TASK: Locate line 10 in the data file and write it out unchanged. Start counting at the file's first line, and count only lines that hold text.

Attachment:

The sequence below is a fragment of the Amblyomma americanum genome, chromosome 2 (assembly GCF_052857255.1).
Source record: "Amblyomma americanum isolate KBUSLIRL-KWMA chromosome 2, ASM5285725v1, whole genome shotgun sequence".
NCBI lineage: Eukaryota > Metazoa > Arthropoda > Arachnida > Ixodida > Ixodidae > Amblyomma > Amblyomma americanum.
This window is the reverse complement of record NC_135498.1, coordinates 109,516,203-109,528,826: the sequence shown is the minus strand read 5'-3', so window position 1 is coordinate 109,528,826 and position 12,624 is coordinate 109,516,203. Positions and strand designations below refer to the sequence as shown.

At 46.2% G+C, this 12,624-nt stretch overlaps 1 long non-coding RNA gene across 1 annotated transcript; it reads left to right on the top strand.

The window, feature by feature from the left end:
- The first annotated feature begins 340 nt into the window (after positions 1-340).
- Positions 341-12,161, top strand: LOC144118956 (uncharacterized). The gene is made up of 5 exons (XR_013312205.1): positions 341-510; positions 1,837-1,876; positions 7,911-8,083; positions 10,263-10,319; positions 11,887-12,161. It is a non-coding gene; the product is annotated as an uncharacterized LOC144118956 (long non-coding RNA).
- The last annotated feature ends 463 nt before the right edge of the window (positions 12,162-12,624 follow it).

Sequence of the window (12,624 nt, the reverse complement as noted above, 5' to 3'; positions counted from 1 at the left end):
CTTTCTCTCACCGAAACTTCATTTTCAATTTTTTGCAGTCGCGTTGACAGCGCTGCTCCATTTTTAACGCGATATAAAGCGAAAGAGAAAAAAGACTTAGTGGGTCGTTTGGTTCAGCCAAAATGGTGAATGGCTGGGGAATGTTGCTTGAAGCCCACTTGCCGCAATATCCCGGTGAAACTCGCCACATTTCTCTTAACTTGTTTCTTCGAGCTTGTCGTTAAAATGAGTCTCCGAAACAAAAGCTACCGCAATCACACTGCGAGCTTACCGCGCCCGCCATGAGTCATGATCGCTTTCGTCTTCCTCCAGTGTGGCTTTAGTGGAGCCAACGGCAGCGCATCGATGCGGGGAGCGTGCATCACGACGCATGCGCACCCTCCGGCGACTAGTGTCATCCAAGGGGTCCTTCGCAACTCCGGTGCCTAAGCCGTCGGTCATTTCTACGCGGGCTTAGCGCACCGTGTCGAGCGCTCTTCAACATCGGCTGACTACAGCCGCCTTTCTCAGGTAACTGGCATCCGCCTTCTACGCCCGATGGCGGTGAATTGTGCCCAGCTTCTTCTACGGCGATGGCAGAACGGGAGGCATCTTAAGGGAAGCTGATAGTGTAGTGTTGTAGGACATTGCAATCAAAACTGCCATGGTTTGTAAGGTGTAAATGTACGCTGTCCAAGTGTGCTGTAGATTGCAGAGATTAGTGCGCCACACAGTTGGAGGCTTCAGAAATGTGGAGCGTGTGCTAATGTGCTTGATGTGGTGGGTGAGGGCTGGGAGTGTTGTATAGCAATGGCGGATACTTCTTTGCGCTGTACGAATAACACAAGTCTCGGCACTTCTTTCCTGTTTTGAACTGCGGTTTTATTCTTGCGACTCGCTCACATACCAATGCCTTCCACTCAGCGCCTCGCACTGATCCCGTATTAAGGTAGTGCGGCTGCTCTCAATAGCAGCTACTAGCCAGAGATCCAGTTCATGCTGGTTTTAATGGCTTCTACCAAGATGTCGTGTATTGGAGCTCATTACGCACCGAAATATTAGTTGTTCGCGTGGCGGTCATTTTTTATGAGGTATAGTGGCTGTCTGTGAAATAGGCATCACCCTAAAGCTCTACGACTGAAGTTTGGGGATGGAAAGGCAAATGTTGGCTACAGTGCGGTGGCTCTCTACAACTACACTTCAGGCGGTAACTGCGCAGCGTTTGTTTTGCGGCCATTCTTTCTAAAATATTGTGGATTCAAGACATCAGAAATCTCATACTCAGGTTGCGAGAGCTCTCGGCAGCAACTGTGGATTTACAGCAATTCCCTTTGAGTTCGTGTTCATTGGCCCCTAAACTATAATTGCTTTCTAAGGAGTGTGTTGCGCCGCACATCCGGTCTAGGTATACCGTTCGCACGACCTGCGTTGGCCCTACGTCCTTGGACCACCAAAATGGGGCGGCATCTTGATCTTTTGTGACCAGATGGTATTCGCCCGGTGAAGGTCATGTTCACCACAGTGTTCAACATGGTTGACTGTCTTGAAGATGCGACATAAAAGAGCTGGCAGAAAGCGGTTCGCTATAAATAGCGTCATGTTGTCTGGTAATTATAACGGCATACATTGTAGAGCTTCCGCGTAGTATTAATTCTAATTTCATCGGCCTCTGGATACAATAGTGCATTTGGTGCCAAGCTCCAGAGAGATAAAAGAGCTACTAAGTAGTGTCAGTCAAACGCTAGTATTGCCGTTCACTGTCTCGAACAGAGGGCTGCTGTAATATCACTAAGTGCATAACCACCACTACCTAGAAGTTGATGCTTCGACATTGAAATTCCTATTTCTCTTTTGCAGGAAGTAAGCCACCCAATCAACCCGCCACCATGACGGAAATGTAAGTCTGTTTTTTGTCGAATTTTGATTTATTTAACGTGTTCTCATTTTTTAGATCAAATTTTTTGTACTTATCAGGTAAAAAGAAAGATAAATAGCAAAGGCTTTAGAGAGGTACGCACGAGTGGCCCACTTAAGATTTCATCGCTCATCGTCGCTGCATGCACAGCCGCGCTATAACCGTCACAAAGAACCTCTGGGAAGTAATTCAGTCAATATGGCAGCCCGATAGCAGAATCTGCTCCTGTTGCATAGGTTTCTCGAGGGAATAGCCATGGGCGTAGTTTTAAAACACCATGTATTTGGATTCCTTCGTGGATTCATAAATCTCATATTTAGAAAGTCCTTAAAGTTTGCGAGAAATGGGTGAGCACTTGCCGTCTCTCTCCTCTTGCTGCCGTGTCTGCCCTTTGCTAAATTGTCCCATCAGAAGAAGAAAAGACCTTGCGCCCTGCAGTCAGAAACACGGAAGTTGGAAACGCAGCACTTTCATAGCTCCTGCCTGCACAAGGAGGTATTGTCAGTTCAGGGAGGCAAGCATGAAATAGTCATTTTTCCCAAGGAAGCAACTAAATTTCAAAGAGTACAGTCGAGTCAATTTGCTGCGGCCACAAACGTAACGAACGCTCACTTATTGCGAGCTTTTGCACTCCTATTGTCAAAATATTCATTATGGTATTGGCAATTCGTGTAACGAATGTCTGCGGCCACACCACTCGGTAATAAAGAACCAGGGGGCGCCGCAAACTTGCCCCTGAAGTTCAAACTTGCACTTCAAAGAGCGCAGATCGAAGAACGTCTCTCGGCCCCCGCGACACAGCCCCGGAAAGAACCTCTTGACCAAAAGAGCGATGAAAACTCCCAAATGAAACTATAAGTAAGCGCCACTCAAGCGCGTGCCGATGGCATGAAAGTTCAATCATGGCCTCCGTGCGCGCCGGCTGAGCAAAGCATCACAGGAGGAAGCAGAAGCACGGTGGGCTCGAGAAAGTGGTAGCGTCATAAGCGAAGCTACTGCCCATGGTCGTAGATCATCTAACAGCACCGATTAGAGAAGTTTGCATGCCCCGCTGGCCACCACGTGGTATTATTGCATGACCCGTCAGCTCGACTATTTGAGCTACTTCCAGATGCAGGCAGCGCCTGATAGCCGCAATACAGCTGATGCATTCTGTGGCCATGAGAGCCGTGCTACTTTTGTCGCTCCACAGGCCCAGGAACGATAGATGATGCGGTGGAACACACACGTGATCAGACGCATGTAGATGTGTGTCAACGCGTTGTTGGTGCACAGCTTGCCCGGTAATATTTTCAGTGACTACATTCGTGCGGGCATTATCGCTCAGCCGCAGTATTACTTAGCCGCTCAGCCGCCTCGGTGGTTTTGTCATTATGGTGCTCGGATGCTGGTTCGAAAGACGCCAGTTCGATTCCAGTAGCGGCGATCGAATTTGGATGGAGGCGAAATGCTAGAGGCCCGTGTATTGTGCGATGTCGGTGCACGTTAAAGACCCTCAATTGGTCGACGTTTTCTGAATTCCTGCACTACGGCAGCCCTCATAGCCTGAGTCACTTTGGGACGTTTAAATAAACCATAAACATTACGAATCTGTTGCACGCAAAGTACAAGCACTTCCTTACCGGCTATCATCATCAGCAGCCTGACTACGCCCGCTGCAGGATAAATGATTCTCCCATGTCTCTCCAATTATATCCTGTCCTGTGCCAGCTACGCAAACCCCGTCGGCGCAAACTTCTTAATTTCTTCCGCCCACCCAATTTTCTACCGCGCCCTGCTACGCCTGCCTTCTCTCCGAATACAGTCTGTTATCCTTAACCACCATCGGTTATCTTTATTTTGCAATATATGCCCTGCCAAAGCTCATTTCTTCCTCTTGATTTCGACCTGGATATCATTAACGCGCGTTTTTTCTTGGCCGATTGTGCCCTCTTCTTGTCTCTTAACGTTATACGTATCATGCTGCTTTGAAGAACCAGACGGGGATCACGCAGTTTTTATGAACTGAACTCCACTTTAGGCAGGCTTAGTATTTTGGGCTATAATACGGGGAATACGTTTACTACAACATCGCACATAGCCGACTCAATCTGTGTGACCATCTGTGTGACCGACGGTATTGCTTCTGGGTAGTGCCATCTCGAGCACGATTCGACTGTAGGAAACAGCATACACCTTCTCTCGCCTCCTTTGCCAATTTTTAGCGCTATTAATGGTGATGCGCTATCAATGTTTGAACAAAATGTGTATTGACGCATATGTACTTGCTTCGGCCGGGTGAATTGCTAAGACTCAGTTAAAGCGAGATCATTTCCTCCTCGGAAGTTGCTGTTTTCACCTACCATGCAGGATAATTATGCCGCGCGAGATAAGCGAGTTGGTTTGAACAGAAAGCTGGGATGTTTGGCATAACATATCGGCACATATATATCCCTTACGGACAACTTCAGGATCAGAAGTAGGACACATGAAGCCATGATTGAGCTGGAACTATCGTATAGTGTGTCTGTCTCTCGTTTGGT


Sequence of the window (12,624 nt, the reverse complement as noted above, 5' to 3'; positions counted from 1 at the left end):